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Sheffield marks one year until it takes its trams back under public control

From March 2024, the mayor's office will be able to set timetables and fares for the first time in almost three decades.

City centre park hill trams supertram

All candidates indicated that they would prioritise transport in South Yorkshire.

Rachel Rae Photography

South Yorkshire Mayor Oliver Coppard has marked the one-year countdown until Sheffield's Supertram network is taken under public control for the first time since 1997.

The move will mean that the mayor's office will set timetables, routes and fares, instead of for-profit private companies like the current operator, Stagecoach.

It could also open the door to future expansions of the network, with some calling for new lines to areas of north Sheffield, as well as along Abbeydale Road and Ecclesall Road.

"Bringing the tram back into public control is the first big step towards creating a fully integrated, affordable and reliable transport network across South Yorkshire, that works in the interests of our communities," tweeted Coppard.

"This is a down payment on our ambitions for the world-class public transport we want in our region; it’s how we connect our communities, hit our net-zero goals, and build a bigger, better economy."

The majority of the network opened in phases between 1994 and 1995, and cost £240m to build. The infrastructure itself, including the track and the trams, has always been publicly owned.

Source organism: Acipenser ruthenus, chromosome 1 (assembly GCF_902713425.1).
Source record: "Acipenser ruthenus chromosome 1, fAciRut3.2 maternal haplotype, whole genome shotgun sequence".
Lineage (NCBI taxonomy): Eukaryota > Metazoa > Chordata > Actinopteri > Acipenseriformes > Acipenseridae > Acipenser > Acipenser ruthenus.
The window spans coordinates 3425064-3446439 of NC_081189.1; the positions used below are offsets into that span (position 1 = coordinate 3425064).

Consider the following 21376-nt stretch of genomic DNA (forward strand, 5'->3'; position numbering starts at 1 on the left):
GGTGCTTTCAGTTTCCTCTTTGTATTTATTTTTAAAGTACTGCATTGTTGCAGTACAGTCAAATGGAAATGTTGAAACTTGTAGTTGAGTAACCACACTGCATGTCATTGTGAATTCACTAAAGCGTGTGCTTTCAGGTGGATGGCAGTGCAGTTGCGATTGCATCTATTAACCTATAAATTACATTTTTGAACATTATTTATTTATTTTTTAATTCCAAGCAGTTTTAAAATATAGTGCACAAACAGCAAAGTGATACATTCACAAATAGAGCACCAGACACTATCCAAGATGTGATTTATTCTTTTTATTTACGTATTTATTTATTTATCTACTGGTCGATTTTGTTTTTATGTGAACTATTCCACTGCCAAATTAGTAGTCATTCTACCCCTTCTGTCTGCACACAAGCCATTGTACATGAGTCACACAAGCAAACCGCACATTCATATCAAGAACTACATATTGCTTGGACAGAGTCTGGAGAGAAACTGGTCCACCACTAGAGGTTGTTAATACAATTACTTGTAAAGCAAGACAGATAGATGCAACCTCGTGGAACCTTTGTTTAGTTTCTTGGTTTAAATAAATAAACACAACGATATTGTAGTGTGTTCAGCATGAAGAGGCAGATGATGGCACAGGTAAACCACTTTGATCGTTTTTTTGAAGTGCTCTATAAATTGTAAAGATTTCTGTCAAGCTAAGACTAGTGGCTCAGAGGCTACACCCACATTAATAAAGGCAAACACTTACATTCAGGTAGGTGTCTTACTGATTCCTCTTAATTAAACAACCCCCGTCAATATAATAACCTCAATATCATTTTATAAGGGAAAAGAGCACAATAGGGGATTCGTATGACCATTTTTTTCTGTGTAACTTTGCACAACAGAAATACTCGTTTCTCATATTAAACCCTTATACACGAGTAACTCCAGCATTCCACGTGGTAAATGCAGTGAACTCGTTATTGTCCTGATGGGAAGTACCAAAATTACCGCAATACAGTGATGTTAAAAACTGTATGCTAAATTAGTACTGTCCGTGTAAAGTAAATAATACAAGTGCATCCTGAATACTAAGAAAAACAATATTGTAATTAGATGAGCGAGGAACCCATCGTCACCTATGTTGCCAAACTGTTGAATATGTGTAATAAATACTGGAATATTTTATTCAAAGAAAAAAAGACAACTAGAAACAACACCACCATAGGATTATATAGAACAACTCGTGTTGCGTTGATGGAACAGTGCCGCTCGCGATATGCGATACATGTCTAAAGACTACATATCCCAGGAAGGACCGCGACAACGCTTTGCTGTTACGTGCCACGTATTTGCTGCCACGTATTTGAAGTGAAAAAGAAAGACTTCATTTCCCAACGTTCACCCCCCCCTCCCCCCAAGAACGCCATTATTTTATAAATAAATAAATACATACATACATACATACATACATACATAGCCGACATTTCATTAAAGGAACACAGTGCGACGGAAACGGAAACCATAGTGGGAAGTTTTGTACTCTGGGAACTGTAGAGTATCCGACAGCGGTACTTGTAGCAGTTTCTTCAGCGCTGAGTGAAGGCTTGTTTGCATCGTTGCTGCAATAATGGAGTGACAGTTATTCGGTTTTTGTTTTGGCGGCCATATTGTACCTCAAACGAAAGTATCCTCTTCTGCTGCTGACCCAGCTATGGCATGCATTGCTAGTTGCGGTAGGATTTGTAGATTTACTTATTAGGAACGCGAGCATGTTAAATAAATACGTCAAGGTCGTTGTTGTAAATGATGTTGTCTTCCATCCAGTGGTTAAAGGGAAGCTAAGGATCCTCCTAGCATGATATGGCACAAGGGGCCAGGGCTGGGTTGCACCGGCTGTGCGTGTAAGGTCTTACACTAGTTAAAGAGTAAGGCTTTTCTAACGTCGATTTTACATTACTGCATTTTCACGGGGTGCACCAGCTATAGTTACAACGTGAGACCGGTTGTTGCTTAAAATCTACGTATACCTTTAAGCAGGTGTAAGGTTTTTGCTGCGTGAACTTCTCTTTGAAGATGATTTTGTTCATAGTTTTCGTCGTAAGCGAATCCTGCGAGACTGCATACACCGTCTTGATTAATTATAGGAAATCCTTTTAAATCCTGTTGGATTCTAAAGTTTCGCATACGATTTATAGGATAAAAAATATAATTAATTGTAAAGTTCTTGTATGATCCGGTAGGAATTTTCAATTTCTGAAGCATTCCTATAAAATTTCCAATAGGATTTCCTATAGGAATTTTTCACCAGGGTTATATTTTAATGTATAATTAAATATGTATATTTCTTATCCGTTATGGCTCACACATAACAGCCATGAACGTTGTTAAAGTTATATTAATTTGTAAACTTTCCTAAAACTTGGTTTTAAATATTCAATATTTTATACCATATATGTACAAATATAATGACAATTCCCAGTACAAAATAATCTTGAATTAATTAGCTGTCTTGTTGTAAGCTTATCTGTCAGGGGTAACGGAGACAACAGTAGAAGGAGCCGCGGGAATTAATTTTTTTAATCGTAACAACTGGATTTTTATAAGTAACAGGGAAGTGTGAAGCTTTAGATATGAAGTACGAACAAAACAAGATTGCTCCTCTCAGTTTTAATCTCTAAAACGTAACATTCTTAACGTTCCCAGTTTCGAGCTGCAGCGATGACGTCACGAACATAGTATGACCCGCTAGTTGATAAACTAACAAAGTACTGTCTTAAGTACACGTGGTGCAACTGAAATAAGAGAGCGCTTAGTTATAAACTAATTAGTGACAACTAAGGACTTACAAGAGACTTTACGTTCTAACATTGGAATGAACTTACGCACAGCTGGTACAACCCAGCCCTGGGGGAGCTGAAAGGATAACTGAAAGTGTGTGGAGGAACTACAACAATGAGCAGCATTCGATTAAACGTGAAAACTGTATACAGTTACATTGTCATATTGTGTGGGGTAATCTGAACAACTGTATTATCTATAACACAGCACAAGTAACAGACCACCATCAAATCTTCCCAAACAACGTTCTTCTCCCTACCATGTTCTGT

Operations were also initially overseen by a public body, but were privatised in 1997 after problems including a confusing ticketing system and disappointing ridership numbers. Bus operator Stagecoach were awarded the contract until March 2024.

Since then the system has returned to profitability, but has not seen the rapid expansion of Manchester's Metrolink or the publicly-owned and publicly-controlled London Underground network.

A photo of Matthew Topham from Better Buses for South Yorkshire, speaking into a megaphone in the street

Matthew Topham of Better Buses for South Yorkshire said the mayor's decision would "focus public transport on public good"

Public transport campaigners say Coppard's decision sets a precedent for bringing the region's failing bus network back under public control as well.

“We know that public ownership of tram operators is the norm across much of Europe, and it’s fantastic to see the mayor taking positive steps to end the region's zombie experiment in privatisation," Matthew Topham, a campaigner at Better Buses for South Yorkshire, told Now Then.

“Alongside taking our bus network into public control, this move could see South Yorkshire have the integrated transport network we deserve."

The mayor's office is currently exploring the feasibility of using legislation to reregulate South Yorkshire's buses under a system known as franchising, a move that would follow in the footsteps of Manchester and Leeds.

Any such attempt is likely to be fiercely contested by the big bus companies, as it was in Manchester, who see deregulated and privatised networks as a valuable source of profit.

Topham said taking the Supertram in-house would "focus public transport on public good, ensuring local businesses and communities thrive rather than centring Stagecoach’s hunt for profits to satisfy their overseas shareholders."

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